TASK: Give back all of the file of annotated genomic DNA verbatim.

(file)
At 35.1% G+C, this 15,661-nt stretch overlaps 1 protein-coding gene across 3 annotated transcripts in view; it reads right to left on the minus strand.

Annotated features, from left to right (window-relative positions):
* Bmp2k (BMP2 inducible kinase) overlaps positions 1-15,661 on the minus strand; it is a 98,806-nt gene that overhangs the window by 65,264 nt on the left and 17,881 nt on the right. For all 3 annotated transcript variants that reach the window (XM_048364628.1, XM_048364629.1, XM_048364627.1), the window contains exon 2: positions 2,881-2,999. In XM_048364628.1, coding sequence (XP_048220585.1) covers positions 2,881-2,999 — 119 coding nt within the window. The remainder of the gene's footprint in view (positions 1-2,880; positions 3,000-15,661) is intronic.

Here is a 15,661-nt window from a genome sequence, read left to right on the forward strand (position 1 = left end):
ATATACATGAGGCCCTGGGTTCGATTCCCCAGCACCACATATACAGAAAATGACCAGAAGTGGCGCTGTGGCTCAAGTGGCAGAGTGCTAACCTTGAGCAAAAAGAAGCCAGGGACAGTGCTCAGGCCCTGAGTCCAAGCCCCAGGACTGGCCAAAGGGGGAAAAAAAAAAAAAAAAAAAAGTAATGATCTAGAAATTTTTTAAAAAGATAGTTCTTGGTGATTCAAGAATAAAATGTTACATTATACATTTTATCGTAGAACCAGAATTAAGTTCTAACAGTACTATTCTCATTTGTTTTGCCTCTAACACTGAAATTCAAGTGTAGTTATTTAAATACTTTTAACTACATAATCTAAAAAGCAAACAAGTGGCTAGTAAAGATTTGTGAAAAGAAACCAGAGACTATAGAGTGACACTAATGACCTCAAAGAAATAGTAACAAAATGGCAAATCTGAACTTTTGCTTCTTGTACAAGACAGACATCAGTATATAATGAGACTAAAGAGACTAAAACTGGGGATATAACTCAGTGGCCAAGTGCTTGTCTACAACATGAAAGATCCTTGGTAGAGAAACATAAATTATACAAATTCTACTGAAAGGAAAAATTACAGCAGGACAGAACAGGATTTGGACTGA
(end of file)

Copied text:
At 35.1% G+C, this 15,661-nt stretch overlaps 1 protein-coding gene across 3 annotated transcripts in view; it reads right to left on the minus strand.

Annotated features, from left to right (window-relative positions):
* Bmp2k (BMP2 inducible kinase) overlaps positions 1-15,661 on the minus strand; it is a 98,806-nt gene that overhangs the window by 65,264 nt on the left and 17,881 nt on the right. For all 3 annotated transcript variants that reach the window (XM_048364628.1, XM_048364629.1, XM_048364627.1), the window contains exon 2: positions 2,881-2,999. In XM_048364628.1, coding sequence (XP_048220585.1) covers positions 2,881-2,999 — 119 coding nt within the window. The remainder of the gene's footprint in view (positions 1-2,880; positions 3,000-15,661) is intronic.

Here is a 15,661-nt window from a genome sequence, read left to right on the forward strand (position 1 = left end):
ATATACATGAGGCCCTGGGTTCGATTCCCCAGCACCACATATACAGAAAATGACCAGAAGTGGCGCTGTGGCTCAAGTGGCAGAGTGCTAACCTTGAGCAAAAAGAAGCCAGGGACAGTGCTCAGGCCCTGAGTCCAAGCCCCAGGACTGGCCAAAGGGGGAAAAAAAAAAAAAAAAAAAAGTAATGATCTAGAAATTTTTTAAAAAGATAGTTCTTGGTGATTCAAGAATAAAATGTTACATTATACATTTTATCGTAGAACCAGAATTAAGTTCTAACAGTACTATTCTCATTTGTTTTGCCTCTAACACTGAAATTCAAGTGTAGTTATTTAAATACTTTTAACTACATAATCTAAAAAGCAAACAAGTGGCTAGTAAAGATTTGTGAAAAGAAACCAGAGACTATAGAGTGACACTAATGACCTCAAAGAAATAGTAACAAAATGGCAAATCTGAACTTTTGCTTCTTGTACAAGACAGACATCAGTATATAATGAGACTAAAGAGACTAAAACTGGGGATATAACTCAGTGGCCAAGTGCTTGTCTACAACATGAAAGATCCTTGGTAGAGAAACATAAATTATACAAATTCTACTGAAAGGAAAAATTACAGCAGGACAGAACAGGATTTGGACTGA